How to Protect your Website from Negative SEO

For every online business, getting its product/service website ranked high in search engine results pages is very important. It is, in many ways, the key to getting a higher website traffic turnover. Which, of course, translates into greater sales; and hence more revenue. But the internet is not a ‘safe’ or fair advertising medium for honest brand marketers. It is the playing field of clever Blackhat SEO techs (and their other digital marketing ilk). Specialists who make a career out of damaging the online reputations of their competitor websites. And in doing so, causing their Google rankings to fall. Recently, I read an article on negative SEO tactics through my Cox Internet Deals, and I couldn’t quite put my head around the scale of the problem. Which has turned into a virtual cancer of sorts, if I were to be a little graphic about it!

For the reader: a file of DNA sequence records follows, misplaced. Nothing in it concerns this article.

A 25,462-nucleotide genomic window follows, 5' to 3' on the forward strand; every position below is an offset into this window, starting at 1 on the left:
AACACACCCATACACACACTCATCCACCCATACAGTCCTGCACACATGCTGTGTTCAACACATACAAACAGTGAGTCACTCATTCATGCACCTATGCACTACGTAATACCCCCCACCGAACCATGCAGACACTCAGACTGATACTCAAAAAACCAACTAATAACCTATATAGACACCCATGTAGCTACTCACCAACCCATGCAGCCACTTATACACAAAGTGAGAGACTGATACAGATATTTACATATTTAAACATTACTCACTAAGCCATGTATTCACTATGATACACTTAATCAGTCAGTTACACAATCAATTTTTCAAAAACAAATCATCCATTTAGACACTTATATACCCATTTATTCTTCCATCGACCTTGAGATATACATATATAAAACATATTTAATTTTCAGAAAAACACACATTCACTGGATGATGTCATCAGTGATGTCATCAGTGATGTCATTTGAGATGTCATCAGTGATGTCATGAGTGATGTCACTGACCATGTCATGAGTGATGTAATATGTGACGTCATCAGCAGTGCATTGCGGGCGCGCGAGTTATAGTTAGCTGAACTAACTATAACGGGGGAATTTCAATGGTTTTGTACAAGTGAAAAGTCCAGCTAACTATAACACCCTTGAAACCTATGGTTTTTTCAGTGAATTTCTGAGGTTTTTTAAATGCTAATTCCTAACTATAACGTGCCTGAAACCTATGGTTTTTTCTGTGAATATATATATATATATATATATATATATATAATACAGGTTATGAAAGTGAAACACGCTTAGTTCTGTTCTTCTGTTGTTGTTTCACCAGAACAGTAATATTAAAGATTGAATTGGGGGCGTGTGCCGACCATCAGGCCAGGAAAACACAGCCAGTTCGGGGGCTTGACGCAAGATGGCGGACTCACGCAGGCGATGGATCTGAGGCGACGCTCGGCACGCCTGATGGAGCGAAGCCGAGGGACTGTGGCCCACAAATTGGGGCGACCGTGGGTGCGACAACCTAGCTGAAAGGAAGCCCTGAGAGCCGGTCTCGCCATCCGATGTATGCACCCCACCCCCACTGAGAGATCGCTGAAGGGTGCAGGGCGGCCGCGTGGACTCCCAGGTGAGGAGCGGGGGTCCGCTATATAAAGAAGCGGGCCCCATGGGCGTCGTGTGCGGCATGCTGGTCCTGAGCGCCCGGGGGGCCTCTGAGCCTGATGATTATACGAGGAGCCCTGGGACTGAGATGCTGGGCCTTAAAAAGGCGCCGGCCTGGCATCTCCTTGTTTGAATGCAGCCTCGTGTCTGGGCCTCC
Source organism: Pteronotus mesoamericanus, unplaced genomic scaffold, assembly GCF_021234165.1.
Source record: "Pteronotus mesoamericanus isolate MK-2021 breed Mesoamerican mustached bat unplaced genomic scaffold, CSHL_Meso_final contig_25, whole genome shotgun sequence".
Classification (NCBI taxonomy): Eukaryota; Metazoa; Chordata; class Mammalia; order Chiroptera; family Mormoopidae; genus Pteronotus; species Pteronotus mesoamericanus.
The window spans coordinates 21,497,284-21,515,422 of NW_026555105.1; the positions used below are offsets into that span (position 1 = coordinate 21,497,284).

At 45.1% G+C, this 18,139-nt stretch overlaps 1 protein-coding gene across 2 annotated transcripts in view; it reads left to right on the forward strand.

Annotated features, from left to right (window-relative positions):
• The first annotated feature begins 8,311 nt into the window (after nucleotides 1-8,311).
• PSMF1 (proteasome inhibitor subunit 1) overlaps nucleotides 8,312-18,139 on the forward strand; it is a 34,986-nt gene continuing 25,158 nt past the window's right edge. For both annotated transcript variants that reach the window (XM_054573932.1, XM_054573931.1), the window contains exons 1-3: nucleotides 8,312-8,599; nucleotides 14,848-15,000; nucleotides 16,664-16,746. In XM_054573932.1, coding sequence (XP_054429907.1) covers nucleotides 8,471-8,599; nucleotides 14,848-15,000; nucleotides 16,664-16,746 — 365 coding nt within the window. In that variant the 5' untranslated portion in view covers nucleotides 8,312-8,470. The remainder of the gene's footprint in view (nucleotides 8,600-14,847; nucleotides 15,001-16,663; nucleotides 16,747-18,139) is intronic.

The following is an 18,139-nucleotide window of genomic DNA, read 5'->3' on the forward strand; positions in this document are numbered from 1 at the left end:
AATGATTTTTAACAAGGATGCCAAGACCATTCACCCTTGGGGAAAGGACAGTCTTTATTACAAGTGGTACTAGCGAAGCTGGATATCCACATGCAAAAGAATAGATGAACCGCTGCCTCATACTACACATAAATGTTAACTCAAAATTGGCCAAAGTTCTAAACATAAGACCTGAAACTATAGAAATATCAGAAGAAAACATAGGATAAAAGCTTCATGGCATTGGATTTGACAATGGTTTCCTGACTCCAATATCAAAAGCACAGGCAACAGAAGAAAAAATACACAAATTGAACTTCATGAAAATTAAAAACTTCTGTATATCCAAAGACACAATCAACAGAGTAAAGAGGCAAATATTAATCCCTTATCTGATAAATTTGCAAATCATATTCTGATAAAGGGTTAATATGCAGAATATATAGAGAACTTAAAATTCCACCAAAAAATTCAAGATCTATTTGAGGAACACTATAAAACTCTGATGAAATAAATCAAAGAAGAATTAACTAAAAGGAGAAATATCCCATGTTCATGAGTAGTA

Negative SEO

In this blog post, I’ll detail some of the ways in which you (as a webmaster) can protect your sites from the plague of negative SEO assaults. As a result, you’ll be sufficiently equipped to retain your search engine rankings. At least to the level attained through honest ‘Whitehat’ ranking work; that is.

What is Negative SEO all about?

In a nutshell, this concept sums up the series of tactics used by wily SEO techs to bring down their competitors’ ranking profiles. Ascribing bad sites links (from disreputable websites; including those that deal in pornographic content and other illicit activities) is probably their most favorite strategy.